Review Summary: Current 93 are just as consistent as ever. Baalstorm, Sing Omega is one of 2010’s hidden gems, and it’s a mighty fine record.Heard of Madame Max?
She hides her gargoyle eyes
Reflects torture and landslides
Her carrion gun is cocked
And ready for flight
When BaalStorm shudders
So I’ve been sitting here for the past couple of hours trying to collect and jot down my thoughts on just how unfathomably odd Baalstorm, Sing Omega
is and I just can’t find the words to describe it. The only concisely realized thought I have is: ‘What. The. Fu
ck.’ Being that I’m not intimately familiar with ‘neo-folk’, it’s difficult for me to place this album against something of substantial praise, but despite that, I can confirm that the music here is completely drenched in odd textures and contorted vocals, and it’s all the better for it. For those of you not in the know, Current 93 is a prolific British group that was founded by David Tibet, whose since been the only consistent member. Right from the get-go it’s apparent that this is a band that thrives on their ability to convey lurid imagery through Tibet’s nursery-rhyme-esque lyrics and subtle textures.
Fans of the older Current 93 might find Baalstorm, Sing Omega
a little uncomfortable at first, mainly because of the vocals - taking on a more profound style - and the lovely acoustic passages fans fawn over have gone by the wayside. That’s not necessarily a bad thing though, as they’ve allowed themselves more room to explore and venture out further. “With Flowers in the Garden of Fires” has a Middle Eastern feel to it; “Passenger Aleph in Name” features strings you’d expect to hear the Kronos Quartet playing for an OST like The Fountain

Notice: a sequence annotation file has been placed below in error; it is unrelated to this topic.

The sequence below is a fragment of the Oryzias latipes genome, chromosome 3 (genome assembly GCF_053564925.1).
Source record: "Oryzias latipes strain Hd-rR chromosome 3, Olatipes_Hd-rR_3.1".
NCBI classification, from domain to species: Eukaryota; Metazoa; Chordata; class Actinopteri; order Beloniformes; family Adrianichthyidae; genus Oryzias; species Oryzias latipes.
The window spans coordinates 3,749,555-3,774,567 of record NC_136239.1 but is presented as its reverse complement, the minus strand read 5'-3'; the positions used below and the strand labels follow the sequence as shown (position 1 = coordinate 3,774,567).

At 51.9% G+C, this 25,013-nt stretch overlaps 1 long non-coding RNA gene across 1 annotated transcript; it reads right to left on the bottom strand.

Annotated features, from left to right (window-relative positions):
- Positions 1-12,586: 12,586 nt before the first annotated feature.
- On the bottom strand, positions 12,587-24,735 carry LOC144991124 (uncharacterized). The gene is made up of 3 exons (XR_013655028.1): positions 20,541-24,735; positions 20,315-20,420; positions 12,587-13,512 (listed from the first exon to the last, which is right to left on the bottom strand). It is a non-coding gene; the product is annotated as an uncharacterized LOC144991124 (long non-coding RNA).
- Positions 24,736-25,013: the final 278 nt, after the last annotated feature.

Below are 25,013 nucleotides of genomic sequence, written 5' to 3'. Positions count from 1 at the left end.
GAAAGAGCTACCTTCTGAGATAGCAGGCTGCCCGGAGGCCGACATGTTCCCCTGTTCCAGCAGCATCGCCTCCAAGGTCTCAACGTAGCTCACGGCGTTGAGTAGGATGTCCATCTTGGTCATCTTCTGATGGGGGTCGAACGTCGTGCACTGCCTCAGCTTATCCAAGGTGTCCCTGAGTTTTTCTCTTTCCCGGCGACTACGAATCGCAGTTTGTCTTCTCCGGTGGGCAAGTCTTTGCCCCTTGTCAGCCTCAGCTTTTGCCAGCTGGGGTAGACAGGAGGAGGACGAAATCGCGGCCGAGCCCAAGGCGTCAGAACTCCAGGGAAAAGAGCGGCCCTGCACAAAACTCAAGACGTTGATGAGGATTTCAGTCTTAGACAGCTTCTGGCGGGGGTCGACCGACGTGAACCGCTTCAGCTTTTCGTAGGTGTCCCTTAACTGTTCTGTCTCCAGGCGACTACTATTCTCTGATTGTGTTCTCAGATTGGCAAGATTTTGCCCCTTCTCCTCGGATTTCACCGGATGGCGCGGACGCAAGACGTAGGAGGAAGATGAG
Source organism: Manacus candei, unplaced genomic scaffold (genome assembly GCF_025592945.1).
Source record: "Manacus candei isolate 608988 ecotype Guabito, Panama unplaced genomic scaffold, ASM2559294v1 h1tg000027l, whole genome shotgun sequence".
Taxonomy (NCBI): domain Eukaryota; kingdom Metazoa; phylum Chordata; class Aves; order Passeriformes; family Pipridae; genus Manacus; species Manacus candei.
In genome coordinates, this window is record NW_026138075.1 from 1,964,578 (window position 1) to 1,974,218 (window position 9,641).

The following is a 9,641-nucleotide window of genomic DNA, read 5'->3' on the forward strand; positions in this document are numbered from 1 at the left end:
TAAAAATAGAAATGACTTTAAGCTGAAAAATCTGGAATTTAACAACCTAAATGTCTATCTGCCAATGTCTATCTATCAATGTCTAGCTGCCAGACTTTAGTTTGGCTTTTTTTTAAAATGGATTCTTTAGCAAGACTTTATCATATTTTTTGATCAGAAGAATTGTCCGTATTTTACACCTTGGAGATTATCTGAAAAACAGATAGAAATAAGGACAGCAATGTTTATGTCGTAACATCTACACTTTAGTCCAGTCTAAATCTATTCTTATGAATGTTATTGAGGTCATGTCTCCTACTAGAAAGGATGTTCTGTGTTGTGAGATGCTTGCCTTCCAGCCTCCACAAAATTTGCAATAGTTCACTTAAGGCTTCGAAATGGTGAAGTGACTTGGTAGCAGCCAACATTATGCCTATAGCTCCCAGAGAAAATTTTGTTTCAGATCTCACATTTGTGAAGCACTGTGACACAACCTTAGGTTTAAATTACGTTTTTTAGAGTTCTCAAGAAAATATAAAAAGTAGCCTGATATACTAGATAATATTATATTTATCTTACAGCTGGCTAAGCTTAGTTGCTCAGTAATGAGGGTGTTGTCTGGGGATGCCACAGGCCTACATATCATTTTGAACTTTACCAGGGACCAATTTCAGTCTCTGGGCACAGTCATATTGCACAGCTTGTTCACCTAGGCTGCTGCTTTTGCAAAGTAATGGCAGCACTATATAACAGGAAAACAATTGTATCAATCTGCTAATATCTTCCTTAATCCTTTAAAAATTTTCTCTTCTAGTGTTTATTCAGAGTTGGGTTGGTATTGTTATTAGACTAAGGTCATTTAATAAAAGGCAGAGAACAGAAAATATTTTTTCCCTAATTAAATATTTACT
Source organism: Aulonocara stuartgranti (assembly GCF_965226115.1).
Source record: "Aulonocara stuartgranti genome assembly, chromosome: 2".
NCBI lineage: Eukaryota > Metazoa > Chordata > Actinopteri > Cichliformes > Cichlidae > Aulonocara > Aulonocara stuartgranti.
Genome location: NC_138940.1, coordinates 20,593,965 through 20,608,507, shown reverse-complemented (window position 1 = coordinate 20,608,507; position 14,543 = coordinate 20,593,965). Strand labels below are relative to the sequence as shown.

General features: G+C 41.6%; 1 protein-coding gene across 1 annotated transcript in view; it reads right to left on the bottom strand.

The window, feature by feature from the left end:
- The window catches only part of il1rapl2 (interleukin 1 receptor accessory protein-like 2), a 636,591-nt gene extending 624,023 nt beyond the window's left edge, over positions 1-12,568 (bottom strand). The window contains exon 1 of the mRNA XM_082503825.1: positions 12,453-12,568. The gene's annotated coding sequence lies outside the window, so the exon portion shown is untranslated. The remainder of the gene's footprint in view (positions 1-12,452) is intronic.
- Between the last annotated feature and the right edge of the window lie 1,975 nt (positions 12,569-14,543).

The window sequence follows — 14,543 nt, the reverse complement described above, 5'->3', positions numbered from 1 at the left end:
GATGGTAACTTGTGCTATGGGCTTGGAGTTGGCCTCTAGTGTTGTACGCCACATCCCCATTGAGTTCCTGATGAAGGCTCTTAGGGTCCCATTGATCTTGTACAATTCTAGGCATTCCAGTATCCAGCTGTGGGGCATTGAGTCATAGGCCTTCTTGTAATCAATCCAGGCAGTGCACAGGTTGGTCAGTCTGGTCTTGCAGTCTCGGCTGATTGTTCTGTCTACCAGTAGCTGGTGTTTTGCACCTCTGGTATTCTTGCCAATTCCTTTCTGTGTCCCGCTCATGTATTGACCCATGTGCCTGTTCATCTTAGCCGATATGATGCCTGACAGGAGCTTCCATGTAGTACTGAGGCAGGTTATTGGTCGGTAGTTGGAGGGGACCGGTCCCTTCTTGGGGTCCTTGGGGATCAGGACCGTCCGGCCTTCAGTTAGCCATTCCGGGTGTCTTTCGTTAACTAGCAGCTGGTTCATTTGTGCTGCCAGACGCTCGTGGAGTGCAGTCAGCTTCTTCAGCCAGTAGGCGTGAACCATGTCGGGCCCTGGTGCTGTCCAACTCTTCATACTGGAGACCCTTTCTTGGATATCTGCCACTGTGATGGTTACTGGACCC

; and “I Dreamt I Was Aeon” has a backing synth similar to something you’d hear a band like Styx come up with, except darker. It’s definitely varied enough to merit a full listen from any long-standing fans of the band or newcomers for that matter.
Current 93 have perhaps even written their best song to date on Baalstorm, Sing Omega
. Demented organ, crows squawking, unintelligible children spontaneously screaming, smooth strings, overly enunciated vocals, sampling of wind, striking lighting, and crashing cymbals all make up for what is “I Dance Narcoleptic”. Sounds retarded, doesn’t it? It is, but in such a way that the listener becomes immersed in the overtly dark and wacky nature of both the music and Tibet’s excoriating voice. It’s the bewilderment at the miscellaneous nature of “I Dance Narcoleptic” that allows for replay value and makes it so essential. To put it into perspective: think of a time when you’ve witnessed something truly disturbing or odd, but couldn’t help but continue to maintain focus on it. This is the charm behind “I Dance Narcoleptic” - it invites you to open your mind to its disturbing and unconventional nature and sticks in your head as a result of simply being different. After the song is over we’re graced with white noise emulating the sound of a torrent waterfall descending over a steep, rocky surface and a contextual stream of dreamy vocals. It’s a more than fitting end to a considerably outlandish album.
Unfortunately Current 93 will continue to be overlooked by people, despite being pioneers of the so-called ‘apocalypse/neo-folk’ genres and going strong for twenty five plus years now. Baalstorm, Sing Omega
is another fine addition to their gargantuan discography and a hidden gem of 2010. My only criticism is that certain songs are overlong and the vocals tend to come off as cheesy at times (they can be really over-the-top). Despite that, there’s not much in the way of stopping this from being an extraordinary listen. Of course it goes without saying that Current 93 aren’t for everyone, but they’re perhaps one of the most innovative bands still making consistently enjoyable music.